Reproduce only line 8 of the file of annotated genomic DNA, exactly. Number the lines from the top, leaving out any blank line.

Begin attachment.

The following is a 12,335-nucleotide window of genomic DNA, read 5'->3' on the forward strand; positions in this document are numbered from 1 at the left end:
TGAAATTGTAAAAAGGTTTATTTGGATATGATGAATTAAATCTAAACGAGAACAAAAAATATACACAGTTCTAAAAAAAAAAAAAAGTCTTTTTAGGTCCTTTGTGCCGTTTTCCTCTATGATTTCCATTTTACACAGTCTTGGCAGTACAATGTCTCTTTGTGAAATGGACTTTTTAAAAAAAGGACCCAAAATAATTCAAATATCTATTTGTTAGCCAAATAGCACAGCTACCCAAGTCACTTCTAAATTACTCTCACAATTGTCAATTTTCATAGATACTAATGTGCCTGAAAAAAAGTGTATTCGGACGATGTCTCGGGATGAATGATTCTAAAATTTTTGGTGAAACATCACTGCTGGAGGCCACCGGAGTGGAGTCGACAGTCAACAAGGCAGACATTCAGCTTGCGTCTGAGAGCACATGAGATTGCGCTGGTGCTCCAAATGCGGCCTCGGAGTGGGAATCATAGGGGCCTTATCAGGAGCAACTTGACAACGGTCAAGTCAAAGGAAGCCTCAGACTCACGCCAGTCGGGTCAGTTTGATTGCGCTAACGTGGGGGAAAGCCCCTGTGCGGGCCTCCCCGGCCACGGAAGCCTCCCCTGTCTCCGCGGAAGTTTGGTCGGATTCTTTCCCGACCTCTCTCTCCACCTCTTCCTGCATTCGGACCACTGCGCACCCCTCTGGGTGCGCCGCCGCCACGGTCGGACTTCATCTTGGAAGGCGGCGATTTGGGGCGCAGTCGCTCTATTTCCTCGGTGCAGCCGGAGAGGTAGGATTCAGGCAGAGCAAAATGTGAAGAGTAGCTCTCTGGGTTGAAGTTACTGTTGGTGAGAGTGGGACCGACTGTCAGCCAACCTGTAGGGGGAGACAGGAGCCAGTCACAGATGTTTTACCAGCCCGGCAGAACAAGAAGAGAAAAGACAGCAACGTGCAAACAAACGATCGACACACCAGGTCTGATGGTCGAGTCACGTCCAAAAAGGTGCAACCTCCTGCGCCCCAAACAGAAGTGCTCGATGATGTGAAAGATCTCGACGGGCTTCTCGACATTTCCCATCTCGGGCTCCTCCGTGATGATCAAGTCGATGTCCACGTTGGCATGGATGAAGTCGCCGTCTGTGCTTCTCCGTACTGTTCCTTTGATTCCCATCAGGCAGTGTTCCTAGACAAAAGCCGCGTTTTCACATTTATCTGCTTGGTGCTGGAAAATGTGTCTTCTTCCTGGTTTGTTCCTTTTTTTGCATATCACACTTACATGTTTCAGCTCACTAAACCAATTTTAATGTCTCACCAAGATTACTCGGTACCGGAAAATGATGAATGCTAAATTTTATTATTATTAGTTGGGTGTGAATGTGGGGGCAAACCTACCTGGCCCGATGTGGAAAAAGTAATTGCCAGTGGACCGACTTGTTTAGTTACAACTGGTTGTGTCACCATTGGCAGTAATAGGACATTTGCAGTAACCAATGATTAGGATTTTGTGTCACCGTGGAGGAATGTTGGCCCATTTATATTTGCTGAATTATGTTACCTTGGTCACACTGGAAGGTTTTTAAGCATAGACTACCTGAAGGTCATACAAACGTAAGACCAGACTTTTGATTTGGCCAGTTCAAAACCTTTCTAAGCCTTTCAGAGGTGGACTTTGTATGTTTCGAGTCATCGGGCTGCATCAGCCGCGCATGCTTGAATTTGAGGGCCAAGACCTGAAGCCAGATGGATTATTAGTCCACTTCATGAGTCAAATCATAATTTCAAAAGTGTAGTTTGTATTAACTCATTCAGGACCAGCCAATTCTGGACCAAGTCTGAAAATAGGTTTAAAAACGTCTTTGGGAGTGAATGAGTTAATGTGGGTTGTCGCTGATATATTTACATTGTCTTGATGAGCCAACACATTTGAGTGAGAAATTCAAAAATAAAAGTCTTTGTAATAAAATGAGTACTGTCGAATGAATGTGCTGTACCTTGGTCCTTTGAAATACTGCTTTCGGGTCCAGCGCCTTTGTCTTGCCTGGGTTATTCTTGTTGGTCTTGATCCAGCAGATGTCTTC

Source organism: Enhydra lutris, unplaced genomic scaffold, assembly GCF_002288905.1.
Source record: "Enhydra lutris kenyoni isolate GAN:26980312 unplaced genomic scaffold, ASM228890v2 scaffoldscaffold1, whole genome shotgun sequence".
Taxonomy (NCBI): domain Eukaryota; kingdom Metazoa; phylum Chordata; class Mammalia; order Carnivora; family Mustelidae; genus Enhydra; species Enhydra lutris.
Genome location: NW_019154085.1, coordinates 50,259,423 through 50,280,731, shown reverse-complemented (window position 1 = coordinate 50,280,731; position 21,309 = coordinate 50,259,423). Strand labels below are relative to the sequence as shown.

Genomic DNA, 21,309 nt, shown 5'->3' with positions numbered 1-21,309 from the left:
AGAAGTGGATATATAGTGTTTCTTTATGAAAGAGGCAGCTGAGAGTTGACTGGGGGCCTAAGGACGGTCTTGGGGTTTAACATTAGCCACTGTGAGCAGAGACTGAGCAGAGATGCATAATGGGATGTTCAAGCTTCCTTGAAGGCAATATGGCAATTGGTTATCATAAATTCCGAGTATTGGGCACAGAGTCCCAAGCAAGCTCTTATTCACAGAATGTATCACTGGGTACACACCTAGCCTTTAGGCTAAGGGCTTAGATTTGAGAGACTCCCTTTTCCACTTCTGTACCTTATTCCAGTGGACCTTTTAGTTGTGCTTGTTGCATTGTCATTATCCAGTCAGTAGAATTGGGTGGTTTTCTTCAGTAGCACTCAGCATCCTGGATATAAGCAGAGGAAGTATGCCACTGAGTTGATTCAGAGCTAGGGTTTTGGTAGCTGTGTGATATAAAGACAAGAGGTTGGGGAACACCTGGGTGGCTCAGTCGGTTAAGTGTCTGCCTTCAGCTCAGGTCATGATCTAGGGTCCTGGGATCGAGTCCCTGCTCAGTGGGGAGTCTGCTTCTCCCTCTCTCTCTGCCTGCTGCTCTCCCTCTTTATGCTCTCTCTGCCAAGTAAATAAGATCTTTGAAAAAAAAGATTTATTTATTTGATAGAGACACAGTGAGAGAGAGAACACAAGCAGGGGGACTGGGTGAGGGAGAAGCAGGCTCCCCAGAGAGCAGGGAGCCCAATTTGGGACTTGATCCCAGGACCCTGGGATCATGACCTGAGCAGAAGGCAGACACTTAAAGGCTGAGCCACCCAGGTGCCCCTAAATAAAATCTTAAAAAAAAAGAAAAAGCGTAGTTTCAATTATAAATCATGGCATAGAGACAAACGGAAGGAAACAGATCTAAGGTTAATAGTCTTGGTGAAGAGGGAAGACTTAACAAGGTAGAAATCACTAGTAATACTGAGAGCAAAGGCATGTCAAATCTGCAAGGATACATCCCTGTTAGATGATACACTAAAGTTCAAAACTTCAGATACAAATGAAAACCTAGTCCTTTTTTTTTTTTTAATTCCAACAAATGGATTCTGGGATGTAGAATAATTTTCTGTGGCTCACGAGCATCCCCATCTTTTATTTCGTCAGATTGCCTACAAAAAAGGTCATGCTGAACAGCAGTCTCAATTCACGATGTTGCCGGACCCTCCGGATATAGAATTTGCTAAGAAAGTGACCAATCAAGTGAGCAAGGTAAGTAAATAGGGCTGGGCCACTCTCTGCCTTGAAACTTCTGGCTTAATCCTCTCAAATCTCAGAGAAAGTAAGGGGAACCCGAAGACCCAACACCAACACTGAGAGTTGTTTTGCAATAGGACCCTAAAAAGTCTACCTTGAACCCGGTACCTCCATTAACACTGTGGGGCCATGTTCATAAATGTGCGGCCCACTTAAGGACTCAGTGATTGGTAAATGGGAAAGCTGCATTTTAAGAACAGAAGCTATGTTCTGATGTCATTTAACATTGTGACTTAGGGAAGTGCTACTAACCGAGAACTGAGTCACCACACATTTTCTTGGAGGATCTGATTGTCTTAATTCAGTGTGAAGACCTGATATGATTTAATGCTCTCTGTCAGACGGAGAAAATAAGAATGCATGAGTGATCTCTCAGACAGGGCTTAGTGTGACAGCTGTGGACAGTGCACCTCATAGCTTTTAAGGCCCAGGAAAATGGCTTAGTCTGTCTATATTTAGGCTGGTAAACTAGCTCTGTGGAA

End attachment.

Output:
AGAAGTGGATATATAGTGTTTCTTTATGAAAGAGGCAGCTGAGAGTTGACTGGGGGCCTAAGGACGGTCTTGGGGTTTAACATTAGCCACTGTGAGCAGAGACTGAGCAGAGATGCATAATGGGATGTTCAAGCTTCCTTGAAGGCAATATGGCAATTGGTTATCATAAATTCCGAGTATTGGGCACAGAGTCCCAAGCAAGCTCTTATTCACAGAATGTATCACTGGGTACACACCTAGCCTTTAGGCTAAGGGCTTAGATTTGAGAGACTCCCTTTTCCACTTCTGTACCTTATTCCAGTGGACCTTTTAGTTGTGCTTGTTGCATTGTCATTATCCAGTCAGTAGAATTGGGTGGTTTTCTTCAGTAGCACTCAGCATCCTGGATATAAGCAGAGGAAGTATGCCACTGAGTTGATTCAGAGCTAGGGTTTTGGTAGCTGTGTGATATAAAGACAAGAGGTTGGGGAACACCTGGGTGGCTCAGTCGGTTAAGTGTCTGCCTTCAGCTCAGGTCATGATCTAGGGTCCTGGGATCGAGTCCCTGCTCAGTGGGGAGTCTGCTTCTCCCTCTCTCTCTGCCTGCTGCTCTCCCTCTTTATGCTCTCTCTGCCAAGTAAATAAGATCTTTGAAAAAAAAGATTTATTTATTTGATAGAGACACAGTGAGAGAGAGAACACAAGCAGGGGGACTGGGTGAGGGAGAAGCAGGCTCCCCAGAGAGCAGGGAGCCCAATTTGGGACTTGATCCCAGGACCCTGGGATCATGACCTGAGCAGAAGGCAGACACTTAAAGGCTGAGCCACCCAGGTGCCCCTAAATAAAATCTTAAAAAAAAAGAAAAAGCGTAGTTTCAATTATAAATCATGGCATAGAGACAAACGGAAGGAAACAGATCTAAGGTTAATAGTCTTGGTGAAGAGGGAAGACTTAACAAGGTAGAAATCACTAGTAATACTGAGAGCAAAGGCATGTCAAATCTGCAAGGATACATCCCTGTTAGATGATACACTAAAGTTCAAAACTTCAGATACAAATGAAAACCTAGTCCTTTTTTTTTTTTTAATTCCAACAAATGGATTCTGGGATGTAGAATAATTTTCTGTGGCTCACGAGCATCCCCATCTTTTATTTCGTCAGATTGCCTACAAAAAAGGTCATGCTGAACAGCAGTCTCAATTCACGATGTTGCCGGACCCTCCGGATATAGAATTTGCTAAGAAAGTGACCAATCAAGTGAGCAAGGTAAGTAAATAGGGCTGGGCCACTCTCTGCCTTGAAACTTCTGGCTTAATCCTCTCAAATCTCAGAGAAAGTAAGGGGAACCCGAAGACCCAACACCAACACTGAGAGTTGTTTTGCAATAGGACCCTAAAAAGTCTACCTTGAACCCGGTACCTCCATTAACACTGTGGGGCCATGTTCATAAATGTGCGGCCCACTTAAGGACTCAGTGATTGGTAAATGGGAAAGCTGCATTTTAAGAACAGAAGCTATGTTCTGATGTCATTTAACATTGTGACTTAGGGAAGTGCTACTAACCGAGAACTGAGTCACCACACATTTTCTTGGAGGATCTGATTGTCTTAATTCAGTGTGAAGACCTGATATGATTTAATGCTCTCTGTCAGACGGAGAAAATAAGAATGCATGAGTGATCTCTCAGACAGGGCTTAGTGTGACAGCTGTGGACAGTGCACCTCATAGCTTTTAAGGCCCAGGAAAATGGCTTAGTCTGTCTATATTTAGGCTGGTAAACTAGCTCTGTGGAA